Exercise \(\PageIndex{5}\)

    What is the output of the following program?

    public static void main(String[] args) {
        boolean flag1 = isHoopy(202);
        boolean flag2 = isFrabjuous(202);
        if (flag1 && flag2) {
        if (flag1 || flag2) {
    public static boolean isHoopy(int x) {
        boolean hoopyFlag;
        if (x % 2 == 0) {
            hoopyFlag = true;
        } else {
            hoopyFlag = false;
        return hoopyFlag;
    public static boolean isFrabjuous(int x) {
        boolean frabjuousFlag;
        if (x > 0) {
            frabjuousFlag = true;
        } else {
            frabjuousFlag = false;
        return frabjuousFlag;
    The purpose of this exercise is to make sure you understand logical operators and the flow of execution through value methods.

    Exercise \(\PageIndex{6}\)

    In this exercise, you will use a stack diagram to understand the execution of the following recursive program.

    public static void main(String[] args) {
        System.out.println(prod(1, 4));
    public static int prod(int m, int n) {
        if (m == n) {
            return n;
        } else {
            int recurse = prod(m, n - 1);
            int result = n * recurse;
            return result;
    1. Draw a stack diagram showing the state of the program just before the last invocation of prod completes.
    2. What is the output of this program? (Try to answer this question on paper first, then run the code to check your answer.)
    3. Explain in a few words what prod does (without getting into the details of how it works).
    4. Rewrite prod without the temporary variables recurse and result. Hint: You only need one line for the else branch.

    Exercise \(\PageIndex{7}\)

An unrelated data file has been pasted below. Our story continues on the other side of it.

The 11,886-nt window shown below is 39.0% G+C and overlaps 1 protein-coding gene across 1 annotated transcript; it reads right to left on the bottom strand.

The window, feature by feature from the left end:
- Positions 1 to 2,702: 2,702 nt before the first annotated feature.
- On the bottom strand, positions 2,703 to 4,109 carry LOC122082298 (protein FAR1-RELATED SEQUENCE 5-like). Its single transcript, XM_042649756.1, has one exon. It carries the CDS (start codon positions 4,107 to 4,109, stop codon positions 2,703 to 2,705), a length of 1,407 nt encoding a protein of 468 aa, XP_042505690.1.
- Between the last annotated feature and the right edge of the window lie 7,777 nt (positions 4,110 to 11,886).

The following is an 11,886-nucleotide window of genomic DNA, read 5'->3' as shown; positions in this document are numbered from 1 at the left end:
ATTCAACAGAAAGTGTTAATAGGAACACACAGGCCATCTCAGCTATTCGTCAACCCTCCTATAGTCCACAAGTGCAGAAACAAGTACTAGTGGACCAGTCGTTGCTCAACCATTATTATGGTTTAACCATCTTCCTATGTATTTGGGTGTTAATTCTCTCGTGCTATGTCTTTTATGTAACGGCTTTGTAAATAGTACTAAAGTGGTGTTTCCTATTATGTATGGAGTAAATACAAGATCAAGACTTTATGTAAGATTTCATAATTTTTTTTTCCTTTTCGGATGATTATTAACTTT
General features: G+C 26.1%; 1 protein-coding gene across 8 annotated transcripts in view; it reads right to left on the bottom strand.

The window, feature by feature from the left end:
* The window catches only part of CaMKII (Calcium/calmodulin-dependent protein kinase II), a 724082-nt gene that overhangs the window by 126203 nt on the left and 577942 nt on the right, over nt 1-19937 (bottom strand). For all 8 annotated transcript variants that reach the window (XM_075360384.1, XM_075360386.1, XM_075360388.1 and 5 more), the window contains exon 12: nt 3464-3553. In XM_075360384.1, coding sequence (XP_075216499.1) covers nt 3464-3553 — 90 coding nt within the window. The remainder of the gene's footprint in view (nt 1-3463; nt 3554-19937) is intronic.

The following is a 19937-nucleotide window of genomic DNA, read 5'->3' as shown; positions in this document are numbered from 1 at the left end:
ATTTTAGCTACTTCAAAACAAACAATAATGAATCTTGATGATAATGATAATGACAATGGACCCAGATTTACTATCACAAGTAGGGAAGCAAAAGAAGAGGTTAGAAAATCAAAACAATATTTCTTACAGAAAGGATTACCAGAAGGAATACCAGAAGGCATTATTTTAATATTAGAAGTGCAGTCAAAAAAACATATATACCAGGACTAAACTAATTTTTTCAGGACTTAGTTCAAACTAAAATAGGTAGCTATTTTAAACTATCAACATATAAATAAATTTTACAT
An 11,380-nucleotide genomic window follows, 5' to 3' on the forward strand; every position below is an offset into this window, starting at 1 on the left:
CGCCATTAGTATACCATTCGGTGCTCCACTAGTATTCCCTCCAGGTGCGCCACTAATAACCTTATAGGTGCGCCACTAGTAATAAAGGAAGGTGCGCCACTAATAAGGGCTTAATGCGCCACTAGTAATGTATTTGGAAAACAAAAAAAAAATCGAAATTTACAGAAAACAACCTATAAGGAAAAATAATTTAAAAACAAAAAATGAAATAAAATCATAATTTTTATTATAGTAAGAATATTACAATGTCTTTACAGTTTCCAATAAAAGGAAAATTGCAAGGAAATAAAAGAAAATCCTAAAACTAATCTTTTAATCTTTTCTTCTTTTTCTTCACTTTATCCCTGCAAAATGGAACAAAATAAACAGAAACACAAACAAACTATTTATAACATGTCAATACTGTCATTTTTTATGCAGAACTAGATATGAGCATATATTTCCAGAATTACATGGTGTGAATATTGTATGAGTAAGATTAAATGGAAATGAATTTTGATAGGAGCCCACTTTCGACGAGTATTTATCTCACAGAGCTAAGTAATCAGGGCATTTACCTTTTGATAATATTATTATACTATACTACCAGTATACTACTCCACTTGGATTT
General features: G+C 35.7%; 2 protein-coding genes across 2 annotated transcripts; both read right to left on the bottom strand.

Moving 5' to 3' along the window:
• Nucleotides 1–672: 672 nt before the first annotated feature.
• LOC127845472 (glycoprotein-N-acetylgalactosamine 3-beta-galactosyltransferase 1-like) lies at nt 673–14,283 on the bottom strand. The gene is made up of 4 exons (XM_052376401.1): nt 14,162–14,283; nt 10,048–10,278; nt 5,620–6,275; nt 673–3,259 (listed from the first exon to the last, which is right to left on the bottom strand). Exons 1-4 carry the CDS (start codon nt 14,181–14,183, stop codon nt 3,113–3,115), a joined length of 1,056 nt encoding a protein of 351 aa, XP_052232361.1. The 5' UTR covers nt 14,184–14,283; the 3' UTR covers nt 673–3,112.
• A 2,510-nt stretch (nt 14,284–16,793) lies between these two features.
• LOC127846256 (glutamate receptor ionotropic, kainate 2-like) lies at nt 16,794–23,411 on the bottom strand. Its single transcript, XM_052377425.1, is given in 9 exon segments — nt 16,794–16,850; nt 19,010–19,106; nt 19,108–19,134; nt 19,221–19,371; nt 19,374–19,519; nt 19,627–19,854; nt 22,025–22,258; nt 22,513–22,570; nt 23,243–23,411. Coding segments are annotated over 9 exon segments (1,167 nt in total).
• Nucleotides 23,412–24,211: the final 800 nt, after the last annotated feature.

Write a recursive method named oddSum that takes a positive odd integer n and returns the sum of odd integers from 1 to n. Start with a base case, and use temporary variables to debug your solution. You might find it helpful to print the value of n each time oddSum is invoked.

    Exercise \(\PageIndex{8}\)

    The goal of this exercise is to translate a recursive definition into a Java method. The Ackermann function is defined for non-negative integers as follows:

    \[ A(m,n) = \begin{cases} n+1 & \mbox{if } m = 0 \\ A(m-1,1) & \mbox{if } m > 0 \mbox{ and } n = 0 \\ A(m-1, A(m, n-1)) & \mbox{if } m > 0 \mbox{ and } n > 0 \end{cases} \nonumber \]

    Write a method called ack that takes two ints as parameters and that computes and returns the value of the Ackermann function.

    Test your implementation of Ackermann by invoking it from main and displaying the return value. Note the return value gets very big very quickly. You should try it only for small values of m and n (not bigger than 3).

    Write a recursive method called power that takes a double x and an integer n and returns xn.


    A recursive definition of this operation is xn = x · xn−1. Also, remember that anything raised to the zeroth power is 1.

    Optional challenge

    You can make this method more efficient, when n is even, using xn = ( xn/2 )2.

    This page titled 14.11: Exercises is shared under a CC BY-NC-SA 3.0 license and was authored, remixed, and/or curated by Allen B. Downey (Green Tea Press) .